Picture this: A 50-year-old patient schedules her annual checkup. When she visits the doctor’s office, she completes paperwork and then receives an iPad and headphones before the doctor visit. On the iPad, she has the ability to self-order a test that could save her life – a screening test for colorectal cancer.
The patient hadn’t thought about this screening until now, but she clicks a button to order the test, just as quickly as she might shop online. After her checkup, she’s glad she ordered the test beforehand because she only had limited time to talk about all of her other health questions with her doctor.
“Detecting colorectal cancer early can save health care costs and lives,” said Jennifer Troyer, health economist at UNC Charlotte and interim dean of the College of Health and Human Services. Screening for colorectal cancer reduces mortality, yet more than one third of Americans over the age of 50 are unscreened. Meanwhile, colon cancer remains the second leading cause of cancer death in the United States.
Through a grant from the National Institutes of Health and National Cancer Institute, Troyer worked with researchers at Wake Forest University, UNC Chapel Hill and University of Texas to examine how digital technology can be used to increase the likelihood that patients order a colorectal screening procedure.
In the study, conducted at six North Carolina sites with 450 patients who were due for screenings, some patients received an iPad with the Mobile Patient Technology for Health-CRC (mPATH-CRC) app. Those with the iPad had the ability to order a test, while a control group watched a video about diet and exercise. Patients using the mPATH-CRC iPad app had the ability to order two kinds of tests: a fecal blood test or a colonoscopy. Both tests were ordered more frequently by patients with the app before the doctor visit.
“We found that the patients in the group who used the digital intervention were twice as likely as the control group to order a colorectal screening test, resulting in cost savings for the doctor who has limited time with each patient,” Troyer said. “Colorectal cancer is treatable in the early stages, yet many people put off getting a test or don’t talk with their doctor about screening. A self-order using this technology provides an immediate, direct action for patients to take the step they might be delaying. Such digital health interventions can improve health care delivery while lowering operational costs.”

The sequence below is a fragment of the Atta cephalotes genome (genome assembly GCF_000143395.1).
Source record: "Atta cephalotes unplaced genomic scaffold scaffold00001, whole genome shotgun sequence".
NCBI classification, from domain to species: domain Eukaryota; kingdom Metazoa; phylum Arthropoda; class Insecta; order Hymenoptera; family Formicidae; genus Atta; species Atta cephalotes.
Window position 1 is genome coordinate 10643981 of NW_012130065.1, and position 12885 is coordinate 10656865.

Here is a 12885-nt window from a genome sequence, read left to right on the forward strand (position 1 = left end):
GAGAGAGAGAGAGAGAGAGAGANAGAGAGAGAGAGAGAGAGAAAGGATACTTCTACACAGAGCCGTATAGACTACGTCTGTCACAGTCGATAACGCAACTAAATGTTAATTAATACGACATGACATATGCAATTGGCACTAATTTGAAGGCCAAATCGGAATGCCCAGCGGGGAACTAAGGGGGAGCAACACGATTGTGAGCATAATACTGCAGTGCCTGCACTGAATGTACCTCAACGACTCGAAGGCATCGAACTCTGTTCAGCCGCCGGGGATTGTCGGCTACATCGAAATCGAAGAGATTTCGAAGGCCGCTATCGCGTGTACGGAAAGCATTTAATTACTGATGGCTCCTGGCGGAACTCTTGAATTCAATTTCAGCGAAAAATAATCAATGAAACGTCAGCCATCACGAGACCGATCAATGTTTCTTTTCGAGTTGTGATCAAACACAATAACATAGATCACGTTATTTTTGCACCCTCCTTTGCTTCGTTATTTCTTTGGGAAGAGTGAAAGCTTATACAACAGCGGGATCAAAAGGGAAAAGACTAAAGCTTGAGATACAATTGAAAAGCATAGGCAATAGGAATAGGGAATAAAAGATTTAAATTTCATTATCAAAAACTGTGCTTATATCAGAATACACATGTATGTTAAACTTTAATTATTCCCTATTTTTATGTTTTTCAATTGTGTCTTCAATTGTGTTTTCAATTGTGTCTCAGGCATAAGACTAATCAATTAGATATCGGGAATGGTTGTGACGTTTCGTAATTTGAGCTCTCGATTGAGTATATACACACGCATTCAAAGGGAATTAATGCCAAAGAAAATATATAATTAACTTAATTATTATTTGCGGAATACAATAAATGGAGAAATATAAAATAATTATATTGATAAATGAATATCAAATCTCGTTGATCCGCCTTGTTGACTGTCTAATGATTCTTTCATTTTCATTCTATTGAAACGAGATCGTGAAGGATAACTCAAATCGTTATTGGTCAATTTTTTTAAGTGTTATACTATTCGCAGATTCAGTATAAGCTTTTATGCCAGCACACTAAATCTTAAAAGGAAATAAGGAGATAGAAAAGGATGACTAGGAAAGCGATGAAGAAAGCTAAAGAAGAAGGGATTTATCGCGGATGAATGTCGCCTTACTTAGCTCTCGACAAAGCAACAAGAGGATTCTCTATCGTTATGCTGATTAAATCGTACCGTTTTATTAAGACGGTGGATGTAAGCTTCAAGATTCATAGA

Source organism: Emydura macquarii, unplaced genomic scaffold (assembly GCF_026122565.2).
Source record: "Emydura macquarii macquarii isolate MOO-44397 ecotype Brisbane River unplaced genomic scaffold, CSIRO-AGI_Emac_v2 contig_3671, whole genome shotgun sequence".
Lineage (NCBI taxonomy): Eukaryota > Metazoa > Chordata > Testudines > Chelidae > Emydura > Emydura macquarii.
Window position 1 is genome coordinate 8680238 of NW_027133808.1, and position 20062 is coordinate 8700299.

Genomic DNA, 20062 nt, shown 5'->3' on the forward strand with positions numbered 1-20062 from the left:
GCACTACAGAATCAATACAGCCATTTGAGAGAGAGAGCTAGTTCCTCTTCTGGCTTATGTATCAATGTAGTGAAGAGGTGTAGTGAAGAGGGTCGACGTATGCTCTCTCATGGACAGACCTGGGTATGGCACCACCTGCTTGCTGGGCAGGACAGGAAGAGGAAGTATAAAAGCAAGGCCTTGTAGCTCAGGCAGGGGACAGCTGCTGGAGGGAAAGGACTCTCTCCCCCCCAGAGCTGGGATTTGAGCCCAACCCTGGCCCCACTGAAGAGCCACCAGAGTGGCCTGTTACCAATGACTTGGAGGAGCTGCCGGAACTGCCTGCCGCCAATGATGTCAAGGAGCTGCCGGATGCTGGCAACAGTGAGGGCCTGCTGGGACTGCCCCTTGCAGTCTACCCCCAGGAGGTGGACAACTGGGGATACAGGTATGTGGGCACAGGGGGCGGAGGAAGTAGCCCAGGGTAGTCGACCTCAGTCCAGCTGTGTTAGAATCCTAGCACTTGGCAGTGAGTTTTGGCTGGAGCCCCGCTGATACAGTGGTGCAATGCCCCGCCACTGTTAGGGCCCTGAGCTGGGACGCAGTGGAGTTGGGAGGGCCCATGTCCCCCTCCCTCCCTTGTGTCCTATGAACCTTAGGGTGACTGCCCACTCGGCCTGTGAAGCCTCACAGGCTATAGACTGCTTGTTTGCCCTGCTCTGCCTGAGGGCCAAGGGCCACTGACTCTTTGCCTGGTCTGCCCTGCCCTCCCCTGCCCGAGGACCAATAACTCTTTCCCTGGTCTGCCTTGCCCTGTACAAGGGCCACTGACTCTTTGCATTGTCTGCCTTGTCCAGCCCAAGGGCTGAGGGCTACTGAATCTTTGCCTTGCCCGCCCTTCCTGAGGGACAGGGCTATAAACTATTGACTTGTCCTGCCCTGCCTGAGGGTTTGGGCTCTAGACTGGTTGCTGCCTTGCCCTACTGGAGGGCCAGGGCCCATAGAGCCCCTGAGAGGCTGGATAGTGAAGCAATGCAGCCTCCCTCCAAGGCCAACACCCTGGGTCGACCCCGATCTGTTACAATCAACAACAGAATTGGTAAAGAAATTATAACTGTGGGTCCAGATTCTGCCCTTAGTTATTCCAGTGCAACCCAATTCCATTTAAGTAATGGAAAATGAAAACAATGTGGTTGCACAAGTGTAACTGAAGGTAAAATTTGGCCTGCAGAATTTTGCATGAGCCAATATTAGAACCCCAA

“Compared to care without the mPATH-CRC iPad app, the technology resulted in an extra 33 completed screening tests and an extra 10 diagnosed cases of colorectal neoplasia among the 223 patients who used the app,” Troyer said.
As a health economist, Troyer studied the cost of the technology, equipment and staff time associated with the new iPad app. She led a part of the research to analyze clinical operations data from the iPad app intervention to estimate implementation costs. The results indicated that net costs for setup and operations were approximately $567 for the 233 patients that used the technology – costing just $2.54 per patient. Troyer and the research team found significant physician time savings because the technology could do the following: confirm patient eligibility, discuss screening options and order tests – actions the physician did not have to take.
Troyer said that as more patients use the technology, the costs per patient would fall.
“Based on the setup and operational costs, the total cost of the system falls to $0 if at least 14 patients per month use the system,” she said.
The researchers found that self-orders via digital technology could have the potential to impact other types of health screenings as well, which in turn can result in earlier detection of health issues.
The research was published in the Annals of Internal Medicine and presented at the Society for General Internal Medicine Annual Meeting.
Funding for the study was provided by the National Cancer Institute, RO1CA178941, as well as institutional support from Wake Forest Baptist.
Co-authors are: David Miller, M.D., professor of internal medicine at Wake Forest Baptist; Nancy Denizard-Thompson, M.D.; Kathryn Weaver, Ph.D.; L. Doug Case, Ph.D.; John Spangler, M.D.; and Donna Lawler, of Wake Forest Baptist; Jennifer L. Troyer, Ph.D., of the University of North Carolina at Charlotte; and Michael P. Pignone, M.D., of the University of Texas Dell Medical School.
by: Kirsten Khire
Photo: Jennifer Troyer